Thunderstorms, Heavy Rainfall & Flooding
Summers on the prairies are memorable for their dry, warm sunny days. Rainfall is often short-lived and welcomed. However, thunderstorms are relatively common and can result in significant precipitation falling over a short period of time accompanied by hail and lightning (Figure1). Storms can be accompanied with strong frontal winds called plough winds. As the climate warms and there is more energy and moisture in the atmosphere, precipitation is expected to increase and summer rainstorms are projected to be more frequent and intense.
Flooding and excess moisture usually arise from major thunderstorms, rain showers or high spring runoff. Adaptation to major rain showers and flooding is a challenge for urban and rural communities, including First Nations, and agriculture.
Thunderstorms are most prevalent in southern Saskatchewan, particularly in the southeast – Estevan, Whitewood and Yorkton (Figure 2). Frequency of lightning strikes is also highest in the southeast. Lightning strikes are virtually absent from the northeastern portion of the province (Figure 3).
Extreme daily rainfall amounts for selected sites are shown in Figure 4. As expected, the highest amounts are found in areas where thunderstorms are more common. The Canadian record for most intense rainfall recorded in an hour was set in 1963 in southern Saskatchewan at the hamlet of Buffalo Gap (near Coronach). A total of 254 mm of rain fell in an hour.
When high amounts of rainfall are experienced within a season or over the course of a year, there are significant impacts associated with excess moisture. Excessive ground moisture can cause water to migrate to low areas, refilling sloughs and dugouts but also flooding basements. With more rainfall, instead of infiltrating the soil the water runs off the surface possibly causing erosion and pollution. Agriculture in particular can be affected, resulting in seeding or harvesting being delayed. An early blanket of snow can delay freezing of the ground, thus restricting access to fields. A wet summer and fall, followed by excessive snowfall can lead to spring flooding. This was the situation in Saskatchewan in 2010-2011 (Figure 5 and 6).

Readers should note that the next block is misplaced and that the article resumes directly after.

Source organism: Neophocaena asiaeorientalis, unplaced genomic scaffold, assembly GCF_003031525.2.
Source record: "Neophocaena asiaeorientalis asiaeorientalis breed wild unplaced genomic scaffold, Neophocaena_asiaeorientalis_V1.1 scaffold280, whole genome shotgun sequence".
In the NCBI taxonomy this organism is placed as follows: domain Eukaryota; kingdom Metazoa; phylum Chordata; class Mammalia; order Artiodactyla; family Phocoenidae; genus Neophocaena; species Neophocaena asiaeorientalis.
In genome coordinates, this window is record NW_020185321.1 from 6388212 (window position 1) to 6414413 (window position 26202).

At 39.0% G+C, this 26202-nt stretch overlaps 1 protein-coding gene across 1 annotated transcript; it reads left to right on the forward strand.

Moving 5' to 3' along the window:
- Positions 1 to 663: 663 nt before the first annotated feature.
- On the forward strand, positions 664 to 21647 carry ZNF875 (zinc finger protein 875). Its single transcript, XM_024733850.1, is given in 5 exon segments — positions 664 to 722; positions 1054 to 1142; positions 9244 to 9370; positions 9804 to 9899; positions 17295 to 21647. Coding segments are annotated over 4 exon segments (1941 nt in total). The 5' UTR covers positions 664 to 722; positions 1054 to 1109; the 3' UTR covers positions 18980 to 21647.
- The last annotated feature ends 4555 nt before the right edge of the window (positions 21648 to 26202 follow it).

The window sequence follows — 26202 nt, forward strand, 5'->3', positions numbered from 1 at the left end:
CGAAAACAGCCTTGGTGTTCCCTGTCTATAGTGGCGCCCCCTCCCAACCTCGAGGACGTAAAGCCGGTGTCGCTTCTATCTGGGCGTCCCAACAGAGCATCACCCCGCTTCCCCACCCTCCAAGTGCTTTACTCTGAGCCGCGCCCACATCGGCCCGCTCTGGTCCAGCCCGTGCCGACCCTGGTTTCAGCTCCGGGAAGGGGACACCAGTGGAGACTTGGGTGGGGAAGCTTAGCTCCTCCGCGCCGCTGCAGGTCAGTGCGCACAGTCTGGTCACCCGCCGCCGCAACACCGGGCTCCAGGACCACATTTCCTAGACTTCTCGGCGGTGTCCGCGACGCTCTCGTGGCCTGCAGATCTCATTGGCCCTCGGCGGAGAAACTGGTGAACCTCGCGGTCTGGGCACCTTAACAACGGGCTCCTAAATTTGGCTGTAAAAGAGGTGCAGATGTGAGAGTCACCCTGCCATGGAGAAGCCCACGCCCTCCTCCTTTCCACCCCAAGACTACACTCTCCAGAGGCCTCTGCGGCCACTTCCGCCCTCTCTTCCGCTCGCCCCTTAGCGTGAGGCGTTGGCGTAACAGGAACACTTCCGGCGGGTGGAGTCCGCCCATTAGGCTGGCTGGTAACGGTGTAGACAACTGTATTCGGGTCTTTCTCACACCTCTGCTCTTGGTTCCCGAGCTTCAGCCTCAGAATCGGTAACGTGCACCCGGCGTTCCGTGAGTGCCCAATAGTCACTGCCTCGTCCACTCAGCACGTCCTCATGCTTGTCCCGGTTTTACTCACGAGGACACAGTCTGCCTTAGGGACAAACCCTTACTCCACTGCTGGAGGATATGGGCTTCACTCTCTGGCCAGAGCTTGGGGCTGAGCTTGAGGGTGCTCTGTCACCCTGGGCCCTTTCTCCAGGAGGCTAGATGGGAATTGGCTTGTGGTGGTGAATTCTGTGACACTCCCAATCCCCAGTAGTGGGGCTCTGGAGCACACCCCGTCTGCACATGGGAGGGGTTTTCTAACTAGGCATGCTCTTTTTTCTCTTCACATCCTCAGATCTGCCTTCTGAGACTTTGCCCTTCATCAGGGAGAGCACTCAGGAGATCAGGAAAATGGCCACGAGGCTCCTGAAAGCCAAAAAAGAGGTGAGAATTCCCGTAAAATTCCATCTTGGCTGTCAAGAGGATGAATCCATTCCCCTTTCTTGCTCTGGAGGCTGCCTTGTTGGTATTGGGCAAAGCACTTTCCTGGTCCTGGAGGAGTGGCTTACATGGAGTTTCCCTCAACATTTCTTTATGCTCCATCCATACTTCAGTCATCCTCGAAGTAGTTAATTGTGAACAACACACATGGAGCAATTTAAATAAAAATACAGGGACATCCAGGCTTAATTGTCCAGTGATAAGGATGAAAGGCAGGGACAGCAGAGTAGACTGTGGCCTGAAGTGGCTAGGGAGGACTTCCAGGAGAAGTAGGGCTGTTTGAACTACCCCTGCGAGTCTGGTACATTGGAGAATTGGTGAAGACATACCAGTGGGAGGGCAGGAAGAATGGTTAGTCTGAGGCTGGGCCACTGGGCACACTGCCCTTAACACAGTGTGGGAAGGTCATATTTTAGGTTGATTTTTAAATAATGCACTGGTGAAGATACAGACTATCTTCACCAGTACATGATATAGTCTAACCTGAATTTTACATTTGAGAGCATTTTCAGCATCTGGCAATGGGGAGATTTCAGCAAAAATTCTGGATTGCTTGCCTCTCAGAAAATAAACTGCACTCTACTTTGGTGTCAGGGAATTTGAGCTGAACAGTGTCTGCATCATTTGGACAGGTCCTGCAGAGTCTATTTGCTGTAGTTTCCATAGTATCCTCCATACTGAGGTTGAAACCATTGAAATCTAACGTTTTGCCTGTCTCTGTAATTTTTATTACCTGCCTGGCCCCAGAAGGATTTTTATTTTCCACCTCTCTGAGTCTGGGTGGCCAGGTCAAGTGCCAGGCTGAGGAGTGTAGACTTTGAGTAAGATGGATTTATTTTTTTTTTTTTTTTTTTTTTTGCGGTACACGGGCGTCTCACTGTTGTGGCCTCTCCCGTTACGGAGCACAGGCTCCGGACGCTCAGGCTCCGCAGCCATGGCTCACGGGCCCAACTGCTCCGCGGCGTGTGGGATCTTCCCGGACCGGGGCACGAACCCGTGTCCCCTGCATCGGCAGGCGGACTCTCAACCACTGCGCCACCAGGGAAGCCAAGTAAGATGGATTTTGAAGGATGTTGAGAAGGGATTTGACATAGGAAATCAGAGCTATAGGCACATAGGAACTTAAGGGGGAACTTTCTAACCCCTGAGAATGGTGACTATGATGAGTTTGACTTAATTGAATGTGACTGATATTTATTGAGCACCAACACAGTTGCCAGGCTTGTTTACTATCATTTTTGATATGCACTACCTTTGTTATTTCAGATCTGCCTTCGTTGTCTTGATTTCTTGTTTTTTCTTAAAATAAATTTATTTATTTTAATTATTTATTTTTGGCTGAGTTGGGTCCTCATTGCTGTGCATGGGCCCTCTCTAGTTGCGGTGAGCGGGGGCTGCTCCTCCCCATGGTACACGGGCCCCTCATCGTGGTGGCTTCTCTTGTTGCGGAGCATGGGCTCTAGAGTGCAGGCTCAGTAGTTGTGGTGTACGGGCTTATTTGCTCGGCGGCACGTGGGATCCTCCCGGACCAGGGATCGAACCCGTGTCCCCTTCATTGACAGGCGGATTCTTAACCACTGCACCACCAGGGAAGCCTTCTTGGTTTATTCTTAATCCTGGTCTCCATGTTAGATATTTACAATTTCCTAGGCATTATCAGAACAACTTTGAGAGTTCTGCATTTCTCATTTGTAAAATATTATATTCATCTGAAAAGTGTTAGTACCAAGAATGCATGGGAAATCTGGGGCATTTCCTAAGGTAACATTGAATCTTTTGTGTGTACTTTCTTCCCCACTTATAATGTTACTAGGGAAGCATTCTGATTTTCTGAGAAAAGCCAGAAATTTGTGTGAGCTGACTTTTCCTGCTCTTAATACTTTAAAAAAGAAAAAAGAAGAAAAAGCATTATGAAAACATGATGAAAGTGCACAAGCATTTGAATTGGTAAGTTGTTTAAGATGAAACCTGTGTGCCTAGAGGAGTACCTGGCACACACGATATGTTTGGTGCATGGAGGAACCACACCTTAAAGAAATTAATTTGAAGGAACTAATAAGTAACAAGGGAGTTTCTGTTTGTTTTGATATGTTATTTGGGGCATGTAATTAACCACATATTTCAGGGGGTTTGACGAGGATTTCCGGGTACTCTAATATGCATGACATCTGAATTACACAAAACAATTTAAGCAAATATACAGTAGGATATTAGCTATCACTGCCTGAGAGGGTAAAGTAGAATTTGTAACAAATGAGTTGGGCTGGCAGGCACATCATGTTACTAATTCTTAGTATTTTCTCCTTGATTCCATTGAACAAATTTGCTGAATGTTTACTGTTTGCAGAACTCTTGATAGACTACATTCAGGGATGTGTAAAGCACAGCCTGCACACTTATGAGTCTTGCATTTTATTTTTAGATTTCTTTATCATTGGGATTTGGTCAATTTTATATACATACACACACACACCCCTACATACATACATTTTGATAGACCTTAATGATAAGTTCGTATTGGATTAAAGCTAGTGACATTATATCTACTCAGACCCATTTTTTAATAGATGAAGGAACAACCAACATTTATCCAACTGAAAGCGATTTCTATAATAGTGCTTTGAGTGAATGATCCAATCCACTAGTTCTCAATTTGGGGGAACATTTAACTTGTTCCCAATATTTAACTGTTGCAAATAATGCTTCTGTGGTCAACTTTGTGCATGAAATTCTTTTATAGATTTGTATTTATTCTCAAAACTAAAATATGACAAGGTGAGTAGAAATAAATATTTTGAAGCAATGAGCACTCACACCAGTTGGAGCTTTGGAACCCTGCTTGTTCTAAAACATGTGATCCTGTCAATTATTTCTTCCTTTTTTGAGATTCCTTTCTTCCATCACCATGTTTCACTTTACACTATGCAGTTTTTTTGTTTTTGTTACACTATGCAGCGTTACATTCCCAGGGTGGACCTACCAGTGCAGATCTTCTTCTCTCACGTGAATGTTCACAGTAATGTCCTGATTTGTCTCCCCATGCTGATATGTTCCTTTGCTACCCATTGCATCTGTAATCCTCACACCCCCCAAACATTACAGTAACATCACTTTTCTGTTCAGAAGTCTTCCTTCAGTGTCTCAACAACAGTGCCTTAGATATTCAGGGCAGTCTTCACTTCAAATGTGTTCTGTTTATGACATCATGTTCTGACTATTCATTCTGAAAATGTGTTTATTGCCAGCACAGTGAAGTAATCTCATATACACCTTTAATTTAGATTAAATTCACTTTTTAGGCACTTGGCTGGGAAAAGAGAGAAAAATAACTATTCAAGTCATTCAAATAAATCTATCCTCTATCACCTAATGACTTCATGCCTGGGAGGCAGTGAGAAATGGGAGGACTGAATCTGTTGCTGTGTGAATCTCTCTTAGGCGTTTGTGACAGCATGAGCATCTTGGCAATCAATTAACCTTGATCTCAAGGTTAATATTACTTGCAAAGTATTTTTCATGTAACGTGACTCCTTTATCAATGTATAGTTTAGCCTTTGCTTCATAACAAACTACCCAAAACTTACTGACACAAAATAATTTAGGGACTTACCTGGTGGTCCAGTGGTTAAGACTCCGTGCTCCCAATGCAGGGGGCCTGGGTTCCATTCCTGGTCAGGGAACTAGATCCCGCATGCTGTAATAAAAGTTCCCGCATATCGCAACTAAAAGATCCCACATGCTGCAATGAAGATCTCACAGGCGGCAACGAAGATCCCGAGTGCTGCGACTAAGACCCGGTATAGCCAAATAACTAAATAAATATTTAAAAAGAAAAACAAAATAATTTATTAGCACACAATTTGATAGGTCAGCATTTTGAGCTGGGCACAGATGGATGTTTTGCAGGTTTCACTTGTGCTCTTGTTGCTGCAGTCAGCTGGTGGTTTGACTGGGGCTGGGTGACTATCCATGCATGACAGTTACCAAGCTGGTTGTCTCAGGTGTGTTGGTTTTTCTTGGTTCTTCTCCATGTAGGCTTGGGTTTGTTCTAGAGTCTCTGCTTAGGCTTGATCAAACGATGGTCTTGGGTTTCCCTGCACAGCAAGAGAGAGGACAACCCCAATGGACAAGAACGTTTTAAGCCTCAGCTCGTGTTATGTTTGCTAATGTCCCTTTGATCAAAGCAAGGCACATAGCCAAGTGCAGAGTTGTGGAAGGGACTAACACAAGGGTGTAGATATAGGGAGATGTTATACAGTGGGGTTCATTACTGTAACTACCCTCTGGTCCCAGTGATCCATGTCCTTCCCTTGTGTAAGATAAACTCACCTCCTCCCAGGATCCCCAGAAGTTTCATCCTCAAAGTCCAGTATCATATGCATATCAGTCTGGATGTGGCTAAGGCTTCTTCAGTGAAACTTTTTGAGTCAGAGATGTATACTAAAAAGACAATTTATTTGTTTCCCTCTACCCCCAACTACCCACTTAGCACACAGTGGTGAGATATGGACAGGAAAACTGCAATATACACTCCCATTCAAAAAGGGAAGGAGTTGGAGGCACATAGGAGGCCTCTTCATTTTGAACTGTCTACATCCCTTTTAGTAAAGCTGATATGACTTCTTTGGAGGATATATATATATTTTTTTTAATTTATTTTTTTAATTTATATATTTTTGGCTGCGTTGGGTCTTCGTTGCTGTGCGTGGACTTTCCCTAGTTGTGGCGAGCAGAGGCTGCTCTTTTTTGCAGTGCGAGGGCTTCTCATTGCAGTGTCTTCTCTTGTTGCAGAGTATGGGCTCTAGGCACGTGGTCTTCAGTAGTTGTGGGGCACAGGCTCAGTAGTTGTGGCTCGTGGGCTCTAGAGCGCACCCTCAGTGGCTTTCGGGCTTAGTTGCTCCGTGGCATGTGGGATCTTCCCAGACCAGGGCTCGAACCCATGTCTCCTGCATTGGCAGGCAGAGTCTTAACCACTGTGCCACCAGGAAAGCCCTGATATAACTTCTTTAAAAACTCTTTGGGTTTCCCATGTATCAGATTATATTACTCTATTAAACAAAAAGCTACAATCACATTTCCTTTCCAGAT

Storms associated with high rainfall can lead to significant flooding issues particularly within communities. Nineteen flood events are identified within the Canadian Disaster Database for Saskatchewan. Some of the more noteworthy floods are directly related to high, intense rainfall events: 2010-Maple Creek, 2005-Cumberland House, 2000–Vanguard and 1975-Regina. Two additional flood events are attributed to high spring runoff: 1969-Qu’Appelle River and 1952-Eastend. The rainstorm and associated flooding of Maple Creek in 2010, occurred between June 14 and June 18, when over 100mm of rain fell over southwestern Saskatchewan. This led to flooding of the town (Figure 7) and a washout of the TransCanada Highway immediately to the north and west of town (Figure 8). Yorkton received 125mm on July 1, 2010 which resulted in major flooding that affected about 20 percent of the homes.
The spring and early summer of 2011 proved to have severe flooding, with many Saskatchewan communities experiencing flooding that ranged from light to severe. As well, sections of the Trans-Canada Highway (#1) were again forced to close. Figure 9 shows the west-bound lane of #1, near Wolseley, SK being totally submerged and only passable by large transport trucks. Figure 10 shows Highway 9 between Highway 18 and the Canada-US border on June 22, 2011. Visit the Saskatchewan Highways and Infrastructure website to view a photo gallery of flood event impacts on Saskatchewan roads from 2011.